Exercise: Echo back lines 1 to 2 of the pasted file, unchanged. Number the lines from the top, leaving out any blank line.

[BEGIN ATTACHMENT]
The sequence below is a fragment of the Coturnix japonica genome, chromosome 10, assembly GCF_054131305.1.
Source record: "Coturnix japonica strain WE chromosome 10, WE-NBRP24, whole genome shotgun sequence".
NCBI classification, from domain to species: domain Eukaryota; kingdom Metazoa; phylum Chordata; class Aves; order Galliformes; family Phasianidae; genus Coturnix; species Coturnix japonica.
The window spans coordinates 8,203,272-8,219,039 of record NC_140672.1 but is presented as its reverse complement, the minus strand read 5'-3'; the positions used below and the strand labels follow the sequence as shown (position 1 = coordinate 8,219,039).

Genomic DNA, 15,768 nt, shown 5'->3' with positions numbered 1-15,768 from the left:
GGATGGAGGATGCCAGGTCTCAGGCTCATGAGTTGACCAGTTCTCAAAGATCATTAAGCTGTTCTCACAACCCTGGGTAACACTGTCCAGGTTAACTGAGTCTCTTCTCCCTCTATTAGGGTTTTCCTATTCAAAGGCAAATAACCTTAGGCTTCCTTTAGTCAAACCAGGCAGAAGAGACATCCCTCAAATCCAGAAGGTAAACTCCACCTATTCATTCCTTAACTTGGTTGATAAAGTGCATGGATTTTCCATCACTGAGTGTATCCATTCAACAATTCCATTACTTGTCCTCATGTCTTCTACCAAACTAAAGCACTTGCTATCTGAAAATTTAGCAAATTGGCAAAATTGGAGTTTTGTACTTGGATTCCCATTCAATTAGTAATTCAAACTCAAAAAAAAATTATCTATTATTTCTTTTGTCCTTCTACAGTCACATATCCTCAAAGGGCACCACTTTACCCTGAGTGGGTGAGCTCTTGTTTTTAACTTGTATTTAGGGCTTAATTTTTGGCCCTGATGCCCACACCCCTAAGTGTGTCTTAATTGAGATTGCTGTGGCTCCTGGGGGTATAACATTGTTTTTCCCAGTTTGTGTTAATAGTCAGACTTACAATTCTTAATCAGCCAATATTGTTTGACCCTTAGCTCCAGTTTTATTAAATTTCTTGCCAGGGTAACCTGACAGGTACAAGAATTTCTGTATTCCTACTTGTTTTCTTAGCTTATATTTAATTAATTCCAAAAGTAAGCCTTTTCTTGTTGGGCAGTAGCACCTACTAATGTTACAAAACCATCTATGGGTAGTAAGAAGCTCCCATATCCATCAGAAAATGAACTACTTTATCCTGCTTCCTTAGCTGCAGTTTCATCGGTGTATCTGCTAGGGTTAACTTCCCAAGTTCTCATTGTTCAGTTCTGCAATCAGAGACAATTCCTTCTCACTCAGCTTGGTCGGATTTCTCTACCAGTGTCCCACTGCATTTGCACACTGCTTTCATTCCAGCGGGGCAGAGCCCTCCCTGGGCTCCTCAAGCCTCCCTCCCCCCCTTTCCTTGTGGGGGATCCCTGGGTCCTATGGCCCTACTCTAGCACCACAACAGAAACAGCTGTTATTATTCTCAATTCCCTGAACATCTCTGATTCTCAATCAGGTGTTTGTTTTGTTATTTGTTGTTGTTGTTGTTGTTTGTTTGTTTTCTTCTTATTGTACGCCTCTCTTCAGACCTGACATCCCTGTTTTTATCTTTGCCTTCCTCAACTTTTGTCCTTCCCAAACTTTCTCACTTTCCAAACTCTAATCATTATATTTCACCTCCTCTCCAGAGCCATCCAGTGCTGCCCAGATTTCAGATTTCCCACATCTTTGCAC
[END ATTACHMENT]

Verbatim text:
The sequence below is a fragment of the Coturnix japonica genome, chromosome 10, assembly GCF_054131305.1.
Source record: "Coturnix japonica strain WE chromosome 10, WE-NBRP24, whole genome shotgun sequence".